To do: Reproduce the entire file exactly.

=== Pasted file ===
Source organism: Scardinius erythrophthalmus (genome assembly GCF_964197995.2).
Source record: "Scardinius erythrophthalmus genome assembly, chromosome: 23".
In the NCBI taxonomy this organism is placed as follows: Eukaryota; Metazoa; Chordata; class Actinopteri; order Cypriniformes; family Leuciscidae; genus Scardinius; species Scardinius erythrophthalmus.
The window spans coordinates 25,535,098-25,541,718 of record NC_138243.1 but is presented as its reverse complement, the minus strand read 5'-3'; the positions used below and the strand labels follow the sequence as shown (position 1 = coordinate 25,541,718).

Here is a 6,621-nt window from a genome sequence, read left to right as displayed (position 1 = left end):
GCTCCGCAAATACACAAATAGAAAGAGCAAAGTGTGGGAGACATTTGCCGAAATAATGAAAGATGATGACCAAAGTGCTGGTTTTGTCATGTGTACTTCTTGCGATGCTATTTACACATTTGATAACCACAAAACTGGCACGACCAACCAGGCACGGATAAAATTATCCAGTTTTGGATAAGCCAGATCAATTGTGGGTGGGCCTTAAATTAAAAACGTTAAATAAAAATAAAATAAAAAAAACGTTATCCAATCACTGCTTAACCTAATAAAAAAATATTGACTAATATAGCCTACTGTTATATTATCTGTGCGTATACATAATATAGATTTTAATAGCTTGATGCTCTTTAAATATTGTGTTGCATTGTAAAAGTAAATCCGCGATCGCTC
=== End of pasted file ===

Source organism: Scardinius erythrophthalmus (genome assembly GCF_964197995.2).
Source record: "Scardinius erythrophthalmus genome assembly, chromosome: 23".
In the NCBI taxonomy this organism is placed as follows: Eukaryota; Metazoa; Chordata; class Actinopteri; order Cypriniformes; family Leuciscidae; genus Scardinius; species Scardinius erythrophthalmus.
The window spans coordinates 25,535,098-25,541,718 of record NC_138243.1 but is presented as its reverse complement, the minus strand read 5'-3'; the positions used below and the strand labels follow the sequence as shown (position 1 = coordinate 25,541,718).

Here is a 6,621-nt window from a genome sequence, read left to right as displayed (position 1 = left end):
GCTCCGCAAATACACAAATAGAAAGAGCAAAGTGTGGGAGACATTTGCCGAAATAATGAAAGATGATGACCAAAGTGCTGGTTTTGTCATGTGTACTTCTTGCGATGCTATTTACACATTTGATAACCACAAAACTGGCACGACCAACCAGGCACGGATAAAATTATCCAGTTTTGGATAAGCCAGATCAATTGTGGGTGGGCCTTAAATTAAAAACGTTAAATAAAAATAAAATAAAAAAAACGTTATCCAATCACTGCTTAACCTAATAAAAAAATATTGACTAATATAGCCTACTGTTATATTATCTGTGCGTATACATAATATAGATTTTAATAGCTTGATGCTCTTTAAATATTGTGTTGCATTGTAAAAGTAAATCCGCGATCGCTC